Why don't we learn from terrible events?

September 23, 2021

War, boom, crash, uprising, pandemic, vaccine, another boom, a new war. On and on from agony to awe.

The question is, why don’t we learn from terrible events?

Financial crises happen again and again. Investors repeat the same mistakes over and over. And political leaders make the same military blunders time and again.

Wall Street Journal writer Jason Zweig explained that people repeat the same mistakes because they are too good at learning the lessons in small detail.

The dotcom bust taught us the perils of over-confidence. But the lesson most people took away was that “the stock market is overvalued at a PE ratio over 30”. It was too specific, and the same investors who lost their shirts in 2002 walked straight into the housing bubble, where they lost again.

The most important lessons from a big event are usually the big picture ones.

More than a year into the tragic mess of Covid-19, we can start to ask, “what lessons have we learnt?”.

A few that stick out:

  1. Big risks come from small risks that multiply.

I asked, “Could a group of young men inflict massive damage on the strongest, most militarised nation in the world?” you might reasonably reply, “Very unlikely”.

But if asked, “Could that same group be radicalised by a charismatic maniac and persuaded to sneak box-cutter knives onto planes, use them to kill pilots and then commandeer the plane and fly it into a building”, you might answer, “How could we not have seen it coming?”.

We overlook the big risk because it results from a series of smaller events, a chain reaction of small things happening at the right time to allow them to multiply into a big catastrophic event. We see the big event but not the small ones leading up to it.

Covid is the same.

At the beginning of 2020, a virus shutting down the global economy and killing millions of people would have seemed like the stuff of movies.

But break it down into smaller pieces:

  • A virus transfers from animal to human.
  • Those humans interact with other people.
  • The outbreak is hushed up for political reasons.
  • Other countries believed it wouldn’t affect them, so they didn’t act to halt the spread.
  • Reaction to masks and lockdowns became heated, and tribal and politicians were slow to react for fear of the political and economic fallout.
  • A rush to move on led to premature easing of restrictions and further spread of the virus.

Each of those events is unsurprising in itself but put them together, and the outcome is multiplied into the catastrophe we have experienced over the last 18 months.

We fail to see how the small events might come together to create the big risk.

  1. Pessimists underestimate how quickly people adapt.

Real GDP per capita has increased 9.3 x since 1900.

If you went back to 1900 and told people that their great-grandkids would be 9.3 times wealthier than them, they would assume those great-grandkids would be ecstatic at their level of wealth.

But how many of us feel that way in 2021?

People are astoundingly good at adapting. We assume that a change in circumstances leads to an equal difference in how we feel. But what happens is that people say, “OK, this is the new baseline, and our expectations start from here”.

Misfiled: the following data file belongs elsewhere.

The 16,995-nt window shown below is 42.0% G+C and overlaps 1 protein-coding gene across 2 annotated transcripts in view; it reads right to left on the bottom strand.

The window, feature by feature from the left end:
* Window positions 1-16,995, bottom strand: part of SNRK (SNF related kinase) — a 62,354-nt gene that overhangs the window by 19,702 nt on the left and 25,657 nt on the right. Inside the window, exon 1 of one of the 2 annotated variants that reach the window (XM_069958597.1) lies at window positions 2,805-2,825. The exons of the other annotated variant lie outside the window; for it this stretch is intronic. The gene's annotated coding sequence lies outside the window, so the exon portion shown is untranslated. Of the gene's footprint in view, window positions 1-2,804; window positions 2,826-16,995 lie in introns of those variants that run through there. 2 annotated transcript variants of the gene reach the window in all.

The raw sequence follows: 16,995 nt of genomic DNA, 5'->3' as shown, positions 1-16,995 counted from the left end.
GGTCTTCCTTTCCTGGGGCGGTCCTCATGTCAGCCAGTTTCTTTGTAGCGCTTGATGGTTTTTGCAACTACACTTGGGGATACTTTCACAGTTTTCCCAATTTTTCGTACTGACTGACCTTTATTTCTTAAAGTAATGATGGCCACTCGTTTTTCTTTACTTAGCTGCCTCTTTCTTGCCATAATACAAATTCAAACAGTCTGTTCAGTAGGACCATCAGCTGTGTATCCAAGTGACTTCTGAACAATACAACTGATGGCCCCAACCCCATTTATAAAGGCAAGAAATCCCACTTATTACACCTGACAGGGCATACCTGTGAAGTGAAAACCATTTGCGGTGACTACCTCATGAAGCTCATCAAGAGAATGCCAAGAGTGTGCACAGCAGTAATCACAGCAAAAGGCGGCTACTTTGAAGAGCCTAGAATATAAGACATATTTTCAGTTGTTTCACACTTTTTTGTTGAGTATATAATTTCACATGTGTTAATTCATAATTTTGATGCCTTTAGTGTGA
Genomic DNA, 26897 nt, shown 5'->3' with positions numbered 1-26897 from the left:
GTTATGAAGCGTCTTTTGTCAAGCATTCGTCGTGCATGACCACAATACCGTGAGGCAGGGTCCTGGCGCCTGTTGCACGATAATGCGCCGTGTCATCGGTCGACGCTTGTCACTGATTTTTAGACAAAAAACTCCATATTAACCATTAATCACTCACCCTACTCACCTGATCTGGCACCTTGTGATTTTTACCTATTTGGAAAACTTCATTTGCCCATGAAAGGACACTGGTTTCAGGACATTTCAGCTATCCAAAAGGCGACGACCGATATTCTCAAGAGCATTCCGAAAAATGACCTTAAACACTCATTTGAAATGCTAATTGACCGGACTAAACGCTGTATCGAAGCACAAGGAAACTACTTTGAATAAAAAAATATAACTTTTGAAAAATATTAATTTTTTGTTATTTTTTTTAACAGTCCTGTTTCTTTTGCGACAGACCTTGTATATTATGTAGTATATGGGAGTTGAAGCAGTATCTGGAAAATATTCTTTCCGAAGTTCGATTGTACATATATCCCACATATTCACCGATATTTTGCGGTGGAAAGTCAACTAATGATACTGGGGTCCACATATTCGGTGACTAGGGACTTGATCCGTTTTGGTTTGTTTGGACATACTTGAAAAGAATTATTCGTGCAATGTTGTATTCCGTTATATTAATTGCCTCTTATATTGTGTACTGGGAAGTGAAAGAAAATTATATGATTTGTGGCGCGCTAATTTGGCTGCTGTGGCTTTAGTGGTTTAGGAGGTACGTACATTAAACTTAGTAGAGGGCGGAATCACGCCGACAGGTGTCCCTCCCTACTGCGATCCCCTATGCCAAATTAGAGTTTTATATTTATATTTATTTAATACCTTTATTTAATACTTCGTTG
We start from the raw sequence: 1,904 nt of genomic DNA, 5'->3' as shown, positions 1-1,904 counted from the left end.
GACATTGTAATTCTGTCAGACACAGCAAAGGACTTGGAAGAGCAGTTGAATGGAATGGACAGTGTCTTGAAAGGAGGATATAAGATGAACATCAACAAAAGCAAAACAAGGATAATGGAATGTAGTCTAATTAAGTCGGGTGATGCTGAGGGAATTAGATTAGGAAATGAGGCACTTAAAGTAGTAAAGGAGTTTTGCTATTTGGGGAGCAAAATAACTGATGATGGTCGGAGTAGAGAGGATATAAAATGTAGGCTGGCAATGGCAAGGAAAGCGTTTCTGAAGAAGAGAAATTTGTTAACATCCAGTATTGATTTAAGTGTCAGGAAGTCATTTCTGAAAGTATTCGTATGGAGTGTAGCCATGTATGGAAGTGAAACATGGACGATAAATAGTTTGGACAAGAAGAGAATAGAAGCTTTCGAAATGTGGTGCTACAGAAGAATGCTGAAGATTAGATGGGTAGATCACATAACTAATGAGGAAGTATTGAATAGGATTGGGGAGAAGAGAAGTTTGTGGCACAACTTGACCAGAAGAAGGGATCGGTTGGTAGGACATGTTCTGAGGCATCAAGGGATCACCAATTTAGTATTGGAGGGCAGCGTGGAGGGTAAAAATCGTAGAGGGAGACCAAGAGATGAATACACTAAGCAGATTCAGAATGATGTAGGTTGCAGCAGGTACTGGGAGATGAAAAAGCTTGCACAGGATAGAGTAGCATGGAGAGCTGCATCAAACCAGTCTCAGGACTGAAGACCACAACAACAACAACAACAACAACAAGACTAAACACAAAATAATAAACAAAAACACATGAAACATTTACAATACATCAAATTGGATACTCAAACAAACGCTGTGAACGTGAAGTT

And the same thing happens in reverse.

If at the beginning of 2020 you’d been told that for a year or more, the whole world would be in lockdown, you might reasonably have believed it would be worse than the Great Depression.

But, without minimising how many jobs have been lost and businesses closed, this has not been the case. It is too easy to assume that, when faced with a crisis, people would muster a normal response. But look how quickly we adapted to the new “normal”.

Businesses shut down production in response to the expected crash in demand. But demand came back faster than anyone imagined.

A lot of that demand came from stimulus - six trillion dollars of it. That would have been unfathomable 18 months ago, but policymakers adapted and found it, almost without fuss. And voters adjusted their expectations.

Virtually every business operates in a new world today - a world that was hard even to imagine 18 months ago.

Hard to even imagine is the key point. Although many restaurants have closed in the last year, many more have survived by selling takeout. They’ve adapted to the new demand, which was hard even to imagine before Covid hit.

The history of pessimism is as long as the history of progress, and I think part of the reason is that it’s so easy to overlook how people adapt to adversity.

  1. History is only fascinating because nothing is inevitable

The Behaviour Gap author Carl Richards says, “Risk is what’s left when you think you’ve thought of everything.”

I’ve found no better definition.

For a decade, economists debated what the biggest risk to the economy was. Tax hikes? Money printing? Budget deficits? Trade wars? Low-interest rates?

Guess what. It was a virus.

In every decade, the most important news wasn’t news until it happened.

It’s the surprising stuff that makes history. Pearl Harbor, 9/11, Covid-19. The most common denominator of those events isn’t that they were big; it’s that they were surprises.

The world is different after Covid. Maybe Covid’s biggest lesson is accepting how true that will be going forward too.

To paraphrase Daniel Kahneman, the founder of behavioural economics, “when you experience a surprise, the lesson is not to assume that event will happen again; to accept that the world is surprising. The big lesson is to realise that you will again be hit by things you didn’t see coming, that no one was talking about, and that will change the world more than all the things you expected to happen combined”.

Just one damned thing after another!